At present the Christian West is at war with the Islamicists, a conflict complicated by the meddling of the Climate Changers and the various owners of private capital implementing their own political and mercantilist goals. The Middle East conflict could also be explained by the possibility that the present day human population explosion, necessitating the division of labour and mass production, and hence ‘capitalism’, results in a competition for scarce resources, especially if that scarcity is ideologically predetermined by erroneous ‘scientific’ dogma. Another question is why the human species is undergoing a population explosion? Species that tend to experience mass culling of its population by natural catastrophes compensate by population explosions in anticipation of the next culling and catastrophe. It is fairly obvious that many people, especially  the ruling elites with their state religions and their environmental cohorts, have an expectation of a looming climate catastrophe. On what is this fear based? Is the present day population explosion the expected outcome of a recent global catastrophe, one which seems to have occurred during the 1st millennium CE/AD? And were Woodrow Wilson’s beliefs but modernised germane to the present conflict? Is the US principally about spreading Christianity under the sheepskin of democracy worldwide? And is control of the world’s mineral resources another US goal?

The problem with Christianity and Islam is that these both religions are monotheistic and hence totalitarian; they are thus intrinsically intolerant despite the published rhetoric to the contrary. The author D. M. Murdock has shown that Christianity itself was based on the hijacking of the older Egyptian religion by the Roman Emperor Constantine, in which the Egyptian polytheism was purged and monotheism imposed on the people. Christianity became the official state religion just before the catastrophe that terminated the Roman Period (according to Heinsohn) and the aftermath of that catastrophe would have profoundly affected the survivors and the nature of their religious belief. (incidentally, the progressive policy of multiculturalism seems then to be a wishful return to the older tolerance of Egyptian pagan polytheism, but it has come unstuck because multiculturalism becomes rather difficult to implement when some of the cultures are overtly monotheistic and hence innately intolerant. So stupid is as stupid does, of course, (apologies to Forrest Gump)).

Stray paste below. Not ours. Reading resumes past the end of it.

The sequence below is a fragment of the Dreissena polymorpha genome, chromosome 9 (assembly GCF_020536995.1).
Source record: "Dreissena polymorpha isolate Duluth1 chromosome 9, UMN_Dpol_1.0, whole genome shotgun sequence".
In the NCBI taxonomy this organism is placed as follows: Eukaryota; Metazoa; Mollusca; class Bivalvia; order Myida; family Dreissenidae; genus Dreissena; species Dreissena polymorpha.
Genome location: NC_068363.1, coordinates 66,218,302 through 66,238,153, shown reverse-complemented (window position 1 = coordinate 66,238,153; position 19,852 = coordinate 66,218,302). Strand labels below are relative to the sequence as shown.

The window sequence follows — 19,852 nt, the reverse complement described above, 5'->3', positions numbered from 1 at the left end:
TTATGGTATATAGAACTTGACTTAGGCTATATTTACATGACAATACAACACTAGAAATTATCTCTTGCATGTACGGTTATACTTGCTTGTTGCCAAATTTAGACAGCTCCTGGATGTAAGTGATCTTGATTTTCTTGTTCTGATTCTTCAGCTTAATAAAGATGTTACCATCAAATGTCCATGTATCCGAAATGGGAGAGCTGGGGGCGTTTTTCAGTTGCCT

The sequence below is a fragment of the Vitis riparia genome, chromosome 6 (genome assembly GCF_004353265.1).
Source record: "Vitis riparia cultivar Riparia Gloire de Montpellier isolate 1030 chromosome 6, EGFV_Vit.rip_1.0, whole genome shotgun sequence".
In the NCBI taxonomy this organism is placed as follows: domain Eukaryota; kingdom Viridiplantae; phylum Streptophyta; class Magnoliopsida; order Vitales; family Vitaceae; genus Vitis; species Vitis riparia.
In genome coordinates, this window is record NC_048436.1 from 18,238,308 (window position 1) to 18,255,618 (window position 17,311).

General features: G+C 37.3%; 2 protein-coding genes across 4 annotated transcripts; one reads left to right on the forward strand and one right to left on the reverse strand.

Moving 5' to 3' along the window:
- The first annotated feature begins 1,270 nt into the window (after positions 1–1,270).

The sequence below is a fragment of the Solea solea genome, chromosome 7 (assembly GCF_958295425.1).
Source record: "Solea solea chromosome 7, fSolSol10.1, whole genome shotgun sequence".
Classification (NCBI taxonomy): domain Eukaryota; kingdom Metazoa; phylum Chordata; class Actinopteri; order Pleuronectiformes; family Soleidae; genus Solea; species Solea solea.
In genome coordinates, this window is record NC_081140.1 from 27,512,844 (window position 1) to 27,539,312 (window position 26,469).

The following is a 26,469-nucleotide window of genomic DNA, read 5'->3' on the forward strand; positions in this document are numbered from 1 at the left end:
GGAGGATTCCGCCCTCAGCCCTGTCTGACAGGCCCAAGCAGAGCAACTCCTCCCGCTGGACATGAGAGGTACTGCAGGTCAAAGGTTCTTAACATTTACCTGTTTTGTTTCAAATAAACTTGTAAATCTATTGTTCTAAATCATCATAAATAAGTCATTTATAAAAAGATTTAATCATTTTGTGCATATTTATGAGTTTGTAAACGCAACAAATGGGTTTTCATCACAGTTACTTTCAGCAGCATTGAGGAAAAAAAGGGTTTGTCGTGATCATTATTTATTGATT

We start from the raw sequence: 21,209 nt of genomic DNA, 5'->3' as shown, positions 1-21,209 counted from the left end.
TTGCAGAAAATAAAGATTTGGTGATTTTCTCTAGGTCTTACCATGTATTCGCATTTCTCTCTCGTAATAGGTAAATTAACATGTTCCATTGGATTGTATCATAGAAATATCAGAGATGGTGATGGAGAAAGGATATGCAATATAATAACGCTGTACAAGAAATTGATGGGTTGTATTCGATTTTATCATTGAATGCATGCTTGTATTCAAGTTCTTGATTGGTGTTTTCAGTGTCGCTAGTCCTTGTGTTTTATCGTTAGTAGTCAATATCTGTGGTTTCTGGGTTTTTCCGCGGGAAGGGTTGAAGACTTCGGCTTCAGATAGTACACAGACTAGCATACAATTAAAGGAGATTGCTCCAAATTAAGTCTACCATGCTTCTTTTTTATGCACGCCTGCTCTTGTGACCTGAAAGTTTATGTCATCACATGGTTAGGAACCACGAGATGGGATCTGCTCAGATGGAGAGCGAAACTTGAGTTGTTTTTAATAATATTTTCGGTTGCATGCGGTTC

The interesting aspect to the present situation is that both Christianity and Islam seem to have their origins in the aftermath of the destruction of the Roman Empire by a global climate catastrophe during the 1st millennium CE/AD, a catastrophe that  seemed to have terminated not only the Roman Period, but also the various pre-Columbian circum-pacific civilisations. It is the denial of that catastrophe, or more accurately the total ignorance of it, that seems to be driving our present day global troubles as a result of the  human population explosion and its demand for scarce resources. Heinsohn has identified a fabrication of history of some seven centuries in the 1st millennium, and it will be assumed as a starting point, along with his earlier compression of history of Mesopotamia that significantly shortened received Middle Eastern ancient history. This does not mean at all that I am leaning towards a literal interpretation of the Hebrew old testament, or the Bible. Far from it but those histories won’t be ignored either.